If you are wondering why I’m being so churlish, it’s because I suspect the following:

    “See, we stopped the MTA from losing $130 million per year, we’re transit heroes!  So if ongoing maintenance of the system declines, it must be because the MTA has two sets of books!”

  • JK

    Taking special transit taxes and spending them on other things is bad. It’s not complicated. If the government creates a special transit tax to keep transit going, that money should be spent on transit.

  • Nicolo Macchivelli

    2/3 of the comments belong to LL, therefor, there has to be an obligatory attack on worker’s pension rights.
     
    That TWU Local 100 asked for a 20/50 as part of their bargaining position (alert to new urbanists, unions often demand positions they ultimately do not settle for, maybe they’ll even ask for it in this round, who knows?) with the New York State Legislature concurrent with the last several rounds of bargaining does not mean that this particular position was agreed to by the Legislature or the Authority. Accordingly, that is not really part of the problem, although Larry seems inclined to mix it in with actual problems that the unions, and advocates,  may or may not support.

    And if one House of the Legislature happened to agree with a 20/50 pension (after all it is not that different from the cop’s and firemen’s pensions) so what?  It didn’t pass ten years ago so it won’t pass now.  Hopefully Larry can get a good night’s sleep.

    In practical terms the transit unions did get what Larry refers to as “retroactively enhanced” pensions.  What that has to do with a 20/50 going forward (or backward for that matter) and how it is different than the other city and state unions or how it didn’t involve sacrificed wages is lost on me (but what could I know anyway?).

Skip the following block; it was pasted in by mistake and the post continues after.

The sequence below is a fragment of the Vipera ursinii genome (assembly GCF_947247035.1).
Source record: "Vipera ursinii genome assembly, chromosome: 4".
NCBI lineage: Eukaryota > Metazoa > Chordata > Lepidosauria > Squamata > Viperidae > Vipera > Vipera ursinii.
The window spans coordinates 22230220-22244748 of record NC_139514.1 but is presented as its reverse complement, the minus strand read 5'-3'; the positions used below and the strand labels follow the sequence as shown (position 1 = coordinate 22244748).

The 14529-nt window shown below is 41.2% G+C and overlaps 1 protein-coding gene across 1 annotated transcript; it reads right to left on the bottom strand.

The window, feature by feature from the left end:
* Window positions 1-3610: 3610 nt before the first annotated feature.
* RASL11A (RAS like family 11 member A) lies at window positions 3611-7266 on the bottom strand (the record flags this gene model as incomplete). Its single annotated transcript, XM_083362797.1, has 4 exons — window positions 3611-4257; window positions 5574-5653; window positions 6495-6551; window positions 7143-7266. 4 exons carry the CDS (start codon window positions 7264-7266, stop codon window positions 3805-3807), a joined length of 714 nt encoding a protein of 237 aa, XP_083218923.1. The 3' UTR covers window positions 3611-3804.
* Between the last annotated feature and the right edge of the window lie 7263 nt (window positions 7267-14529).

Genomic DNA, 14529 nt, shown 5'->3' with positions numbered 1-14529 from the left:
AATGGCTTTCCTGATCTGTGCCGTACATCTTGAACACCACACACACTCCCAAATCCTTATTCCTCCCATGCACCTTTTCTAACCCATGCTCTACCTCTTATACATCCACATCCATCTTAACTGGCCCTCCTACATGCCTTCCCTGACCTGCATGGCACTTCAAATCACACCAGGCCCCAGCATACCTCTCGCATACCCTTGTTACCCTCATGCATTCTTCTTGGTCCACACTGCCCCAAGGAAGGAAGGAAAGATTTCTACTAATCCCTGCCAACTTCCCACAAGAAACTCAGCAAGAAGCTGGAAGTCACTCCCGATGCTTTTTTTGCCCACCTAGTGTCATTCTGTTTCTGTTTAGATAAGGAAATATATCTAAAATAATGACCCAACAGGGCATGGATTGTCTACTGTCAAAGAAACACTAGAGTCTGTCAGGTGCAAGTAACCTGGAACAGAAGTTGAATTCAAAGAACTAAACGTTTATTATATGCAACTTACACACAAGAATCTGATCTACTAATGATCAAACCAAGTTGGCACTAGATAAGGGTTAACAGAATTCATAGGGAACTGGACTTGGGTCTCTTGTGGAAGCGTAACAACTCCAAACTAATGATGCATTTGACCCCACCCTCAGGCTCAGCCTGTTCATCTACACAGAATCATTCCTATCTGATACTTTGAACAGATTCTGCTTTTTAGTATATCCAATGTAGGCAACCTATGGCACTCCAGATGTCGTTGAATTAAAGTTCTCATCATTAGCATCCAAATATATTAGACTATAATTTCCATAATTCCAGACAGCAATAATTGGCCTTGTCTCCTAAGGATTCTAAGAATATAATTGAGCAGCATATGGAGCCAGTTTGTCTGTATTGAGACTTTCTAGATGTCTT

Larry’s inablility to let go of bargaining positions that are at root none of his business clouds the otherwise useful elements of his criticism an aligns him with those, like Governor Walker who will rally around the flag of no pensions for anybody.  If that is the flag you want to rally around, enjoy yourself.  I won’t be there.

  • Larry Littlefield

    “That TWU Local 100 asked for a 20/50 as part of their bargaining position (alert to new urbanists, unions often demand positions they ultimately do not settle for, maybe they’ll even ask for it in this round, who knows?) with the New York State Legislature concurrent with the last several rounds of bargaining does not mean that this particular position was agreed to by the Legislature.”
    It passed twice at least, unanimously.  Pataki vetoed it.  And then the strike.  So they didn’t do it, and thus there share of the damage is lower than in the 1970s, and the debt share is larger, and they have yet to sell out future members as the other unions have.

    And they were bargaining with the politicians in exchange for political support.  No one else was being offered anything in exchange.  So yes, they are part responsible for where we are, as are riders whose fares went down with the cost deferred.  The money the MTA no longer has didn’t disappear into a bonfire in Albany.

    Across our society, we are dealing with the allocation of the consequences of past future selling, which is why politics is getting so nasty.  No one wants to talk about the past future selling now, but unless people do so, there is no possibility of fairness in the allocation of the losses.

  • Larry Littlefield

    “That TWU Local 100 asked for a 20/50 as part of their bargaining position (alert to new urbanists, unions often demand positions they ultimately do not settle for, maybe they’ll even ask for it in this round, who knows?) with the New York State Legislature concurrent with the last several rounds of bargaining does not mean that this particular position was agreed to by the Legislature.”
    It passed twice at least, unanimously.  Pataki vetoed it.  And then the strike.  So they didn’t do it, and thus there share of the damage is lower than in the 1970s, and the debt share is larger, and they have yet to sell out future members as the other unions have.

    And they were bargaining with the politicians in exchange for political support.  No one else was being offered anything in exchange.  So yes, they are part responsible for where we are, as are riders whose fares went down with the cost deferred.  The money the MTA no longer has didn’t disappear into a bonfire in Albany.

    Across our society, we are dealing with the allocation of the consequences of past future selling, which is why politics is getting so nasty.  No one wants to talk about the past future selling now, but unless people do so, there is no possibility of fairness in the allocation of the losses.